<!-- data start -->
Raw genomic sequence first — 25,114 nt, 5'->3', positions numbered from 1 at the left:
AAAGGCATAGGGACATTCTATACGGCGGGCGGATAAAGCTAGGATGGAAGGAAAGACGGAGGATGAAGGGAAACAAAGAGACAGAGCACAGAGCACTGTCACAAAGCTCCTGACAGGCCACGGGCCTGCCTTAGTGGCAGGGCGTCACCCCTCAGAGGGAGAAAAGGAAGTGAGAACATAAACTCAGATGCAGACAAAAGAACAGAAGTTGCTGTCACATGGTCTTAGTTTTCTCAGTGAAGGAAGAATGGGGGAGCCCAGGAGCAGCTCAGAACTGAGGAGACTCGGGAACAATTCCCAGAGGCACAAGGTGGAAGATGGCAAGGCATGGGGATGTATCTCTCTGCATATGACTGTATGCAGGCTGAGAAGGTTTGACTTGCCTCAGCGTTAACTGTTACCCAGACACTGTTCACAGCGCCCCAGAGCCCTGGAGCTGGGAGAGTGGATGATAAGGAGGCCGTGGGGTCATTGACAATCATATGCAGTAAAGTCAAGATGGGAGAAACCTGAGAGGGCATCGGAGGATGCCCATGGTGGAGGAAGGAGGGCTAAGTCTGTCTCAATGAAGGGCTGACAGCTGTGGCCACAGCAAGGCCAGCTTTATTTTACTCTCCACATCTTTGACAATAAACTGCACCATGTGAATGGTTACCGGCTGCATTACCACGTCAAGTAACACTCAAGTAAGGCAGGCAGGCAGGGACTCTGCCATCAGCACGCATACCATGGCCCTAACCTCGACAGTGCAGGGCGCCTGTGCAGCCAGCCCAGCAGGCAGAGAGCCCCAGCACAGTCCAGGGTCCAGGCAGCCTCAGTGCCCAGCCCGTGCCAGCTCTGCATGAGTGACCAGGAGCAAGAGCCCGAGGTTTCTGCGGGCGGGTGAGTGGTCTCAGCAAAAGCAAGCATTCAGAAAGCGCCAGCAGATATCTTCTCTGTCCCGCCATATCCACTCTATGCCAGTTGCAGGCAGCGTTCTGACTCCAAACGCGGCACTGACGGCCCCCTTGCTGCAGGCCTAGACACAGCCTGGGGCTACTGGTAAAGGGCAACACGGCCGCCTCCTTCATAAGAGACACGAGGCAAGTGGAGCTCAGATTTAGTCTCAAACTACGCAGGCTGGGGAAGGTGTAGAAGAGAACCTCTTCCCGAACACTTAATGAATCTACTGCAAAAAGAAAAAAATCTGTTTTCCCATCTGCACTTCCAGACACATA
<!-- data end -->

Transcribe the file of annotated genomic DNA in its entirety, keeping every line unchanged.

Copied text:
Raw genomic sequence first — 25,114 nt, 5'->3', positions numbered from 1 at the left:
AAAGGCATAGGGACATTCTATACGGCGGGCGGATAAAGCTAGGATGGAAGGAAAGACGGAGGATGAAGGGAAACAAAGAGACAGAGCACAGAGCACTGTCACAAAGCTCCTGACAGGCCACGGGCCTGCCTTAGTGGCAGGGCGTCACCCCTCAGAGGGAGAAAAGGAAGTGAGAACATAAACTCAGATGCAGACAAAAGAACAGAAGTTGCTGTCACATGGTCTTAGTTTTCTCAGTGAAGGAAGAATGGGGGAGCCCAGGAGCAGCTCAGAACTGAGGAGACTCGGGAACAATTCCCAGAGGCACAAGGTGGAAGATGGCAAGGCATGGGGATGTATCTCTCTGCATATGACTGTATGCAGGCTGAGAAGGTTTGACTTGCCTCAGCGTTAACTGTTACCCAGACACTGTTCACAGCGCCCCAGAGCCCTGGAGCTGGGAGAGTGGATGATAAGGAGGCCGTGGGGTCATTGACAATCATATGCAGTAAAGTCAAGATGGGAGAAACCTGAGAGGGCATCGGAGGATGCCCATGGTGGAGGAAGGAGGGCTAAGTCTGTCTCAATGAAGGGCTGACAGCTGTGGCCACAGCAAGGCCAGCTTTATTTTACTCTCCACATCTTTGACAATAAACTGCACCATGTGAATGGTTACCGGCTGCATTACCACGTCAAGTAACACTCAAGTAAGGCAGGCAGGCAGGGACTCTGCCATCAGCACGCATACCATGGCCCTAACCTCGACAGTGCAGGGCGCCTGTGCAGCCAGCCCAGCAGGCAGAGAGCCCCAGCACAGTCCAGGGTCCAGGCAGCCTCAGTGCCCAGCCCGTGCCAGCTCTGCATGAGTGACCAGGAGCAAGAGCCCGAGGTTTCTGCGGGCGGGTGAGTGGTCTCAGCAAAAGCAAGCATTCAGAAAGCGCCAGCAGATATCTTCTCTGTCCCGCCATATCCACTCTATGCCAGTTGCAGGCAGCGTTCTGACTCCAAACGCGGCACTGACGGCCCCCTTGCTGCAGGCCTAGACACAGCCTGGGGCTACTGGTAAAGGGCAACACGGCCGCCTCCTTCATAAGAGACACGAGGCAAGTGGAGCTCAGATTTAGTCTCAAACTACGCAGGCTGGGGAAGGTGTAGAAGAGAACCTCTTCCCGAACACTTAATGAATCTACTGCAAAAAGAAAAAAATCTGTTTTCCCATCTGCACTTCCAGACACATA